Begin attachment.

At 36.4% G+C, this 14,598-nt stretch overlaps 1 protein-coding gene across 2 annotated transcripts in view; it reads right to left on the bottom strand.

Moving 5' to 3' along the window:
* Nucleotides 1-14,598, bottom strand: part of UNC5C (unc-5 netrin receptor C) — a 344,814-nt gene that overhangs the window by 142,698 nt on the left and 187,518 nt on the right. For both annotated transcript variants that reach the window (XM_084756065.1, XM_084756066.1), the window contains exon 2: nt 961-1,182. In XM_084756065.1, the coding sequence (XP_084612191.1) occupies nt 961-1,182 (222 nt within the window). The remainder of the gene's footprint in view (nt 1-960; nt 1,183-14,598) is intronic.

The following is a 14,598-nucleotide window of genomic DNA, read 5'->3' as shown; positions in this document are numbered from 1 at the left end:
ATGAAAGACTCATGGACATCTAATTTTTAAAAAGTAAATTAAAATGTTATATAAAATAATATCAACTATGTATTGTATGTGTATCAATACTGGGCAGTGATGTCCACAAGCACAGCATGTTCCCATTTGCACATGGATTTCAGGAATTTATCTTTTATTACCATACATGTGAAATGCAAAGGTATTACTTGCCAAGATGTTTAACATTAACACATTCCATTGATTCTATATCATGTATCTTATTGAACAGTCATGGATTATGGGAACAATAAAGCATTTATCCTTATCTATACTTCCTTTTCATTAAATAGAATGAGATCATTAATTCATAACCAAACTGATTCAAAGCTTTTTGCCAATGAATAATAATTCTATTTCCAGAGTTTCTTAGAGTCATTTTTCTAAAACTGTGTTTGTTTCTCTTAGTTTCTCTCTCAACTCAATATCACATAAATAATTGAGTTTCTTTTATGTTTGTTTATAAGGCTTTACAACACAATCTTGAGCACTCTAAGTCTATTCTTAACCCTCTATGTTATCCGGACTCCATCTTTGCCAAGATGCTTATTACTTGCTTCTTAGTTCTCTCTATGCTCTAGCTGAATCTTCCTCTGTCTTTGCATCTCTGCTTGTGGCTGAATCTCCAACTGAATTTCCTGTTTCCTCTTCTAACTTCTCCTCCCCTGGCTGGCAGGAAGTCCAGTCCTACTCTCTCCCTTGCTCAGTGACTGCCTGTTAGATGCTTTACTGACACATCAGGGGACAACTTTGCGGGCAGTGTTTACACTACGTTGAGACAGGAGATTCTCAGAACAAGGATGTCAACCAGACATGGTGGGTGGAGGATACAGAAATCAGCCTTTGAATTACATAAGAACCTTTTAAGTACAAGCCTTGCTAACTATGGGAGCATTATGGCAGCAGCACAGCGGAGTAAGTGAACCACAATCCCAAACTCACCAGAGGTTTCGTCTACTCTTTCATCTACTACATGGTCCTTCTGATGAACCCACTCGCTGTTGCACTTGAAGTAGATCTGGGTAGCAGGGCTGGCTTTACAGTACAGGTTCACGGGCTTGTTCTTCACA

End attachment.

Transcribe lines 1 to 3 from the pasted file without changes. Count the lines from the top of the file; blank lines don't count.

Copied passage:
At 36.4% G+C, this 14,598-nt stretch overlaps 1 protein-coding gene across 2 annotated transcripts in view; it reads right to left on the bottom strand.

Moving 5' to 3' along the window:
* Nucleotides 1-14,598, bottom strand: part of UNC5C (unc-5 netrin receptor C) — a 344,814-nt gene that overhangs the window by 142,698 nt on the left and 187,518 nt on the right. For both annotated transcript variants that reach the window (XM_084756065.1, XM_084756066.1), the window contains exon 2: nt 961-1,182. In XM_084756065.1, the coding sequence (XP_084612191.1) occupies nt 961-1,182 (222 nt within the window). The remainder of the gene's footprint in view (nt 1-960; nt 1,183-14,598) is intronic.